12.8 Metabolic Heat
Porter and Gates (1969) have calculated estimates of \(M\) for several animals, including sheep, based on published data for animal oxygen consumption. Consumption of O2 implies oxidation of protein, fat, or carbohydrate. Since the heat released in each of these reactions is known, the Porter-Gates method consists essentially of identification of the animal’s diet and conversion of quantity of O2 consumed to amount of metabolic energy produced. This method is most useful in studying animal species in which metabolic data are not readily available.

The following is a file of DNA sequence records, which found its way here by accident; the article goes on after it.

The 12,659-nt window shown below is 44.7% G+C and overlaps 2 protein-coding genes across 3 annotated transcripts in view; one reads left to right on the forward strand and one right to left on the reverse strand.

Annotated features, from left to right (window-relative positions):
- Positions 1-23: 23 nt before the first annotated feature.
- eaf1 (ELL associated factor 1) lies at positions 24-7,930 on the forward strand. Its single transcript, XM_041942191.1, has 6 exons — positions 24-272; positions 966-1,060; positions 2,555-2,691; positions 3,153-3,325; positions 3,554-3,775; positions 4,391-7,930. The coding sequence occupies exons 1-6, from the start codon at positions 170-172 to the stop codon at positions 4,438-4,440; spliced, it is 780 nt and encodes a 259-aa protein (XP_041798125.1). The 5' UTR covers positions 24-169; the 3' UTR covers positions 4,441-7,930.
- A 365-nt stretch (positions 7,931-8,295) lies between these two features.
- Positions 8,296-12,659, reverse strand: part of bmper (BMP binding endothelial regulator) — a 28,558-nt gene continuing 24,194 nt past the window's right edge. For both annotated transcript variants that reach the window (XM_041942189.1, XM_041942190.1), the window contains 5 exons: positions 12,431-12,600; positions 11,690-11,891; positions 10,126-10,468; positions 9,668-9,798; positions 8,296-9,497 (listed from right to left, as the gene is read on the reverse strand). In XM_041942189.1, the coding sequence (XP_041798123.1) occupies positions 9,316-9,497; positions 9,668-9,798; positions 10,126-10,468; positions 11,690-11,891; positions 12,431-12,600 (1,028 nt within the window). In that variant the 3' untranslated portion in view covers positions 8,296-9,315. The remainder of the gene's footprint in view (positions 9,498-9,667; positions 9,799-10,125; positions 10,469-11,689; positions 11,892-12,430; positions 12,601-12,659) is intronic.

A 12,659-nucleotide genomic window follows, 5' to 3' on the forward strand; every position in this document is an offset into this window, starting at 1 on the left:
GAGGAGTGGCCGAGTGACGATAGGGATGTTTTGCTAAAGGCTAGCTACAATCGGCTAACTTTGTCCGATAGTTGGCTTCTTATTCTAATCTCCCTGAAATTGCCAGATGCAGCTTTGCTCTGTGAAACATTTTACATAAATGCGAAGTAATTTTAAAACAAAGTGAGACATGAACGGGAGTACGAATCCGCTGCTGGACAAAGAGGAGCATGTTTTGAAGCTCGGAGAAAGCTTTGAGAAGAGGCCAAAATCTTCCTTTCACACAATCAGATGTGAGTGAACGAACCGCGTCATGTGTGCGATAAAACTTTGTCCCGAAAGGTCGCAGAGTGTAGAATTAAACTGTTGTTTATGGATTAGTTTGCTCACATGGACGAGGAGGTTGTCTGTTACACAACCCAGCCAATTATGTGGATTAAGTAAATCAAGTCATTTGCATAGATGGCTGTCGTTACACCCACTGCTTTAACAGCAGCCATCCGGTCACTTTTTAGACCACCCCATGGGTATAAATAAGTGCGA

It probably comes as no surprise to the reader to learn that metabolic rates of domestic animals such as sheep have been thoroughly studied by veterinary scientists. Brockway, McDonald, and Pullar (1965) describe a fascinating series of experiments in which total, sensible, and evaporative heat losses in sheep were carefully measured by direct calorimetry. For an animal maintained at 15°C with a fleece depth of 0.1 m, total heat loss by all routes was 132 kJ kg-1 day-1. Total evaporative heat loss was 52.3 kJ kg-1 day-1, of which 41.9 kJ was due to respiratory evaporation. Sweating heat loss was approximately 12.6 to 20.9 kJ kg-1day-1 regardless of temperature. The authors suggest that, since sheep have little or no physiological control over sensible heat loss, variation in respiratory evaporation heat loss is the chief means by which sheep adjust to their environment. When the weather is hot, they are obliged to pant!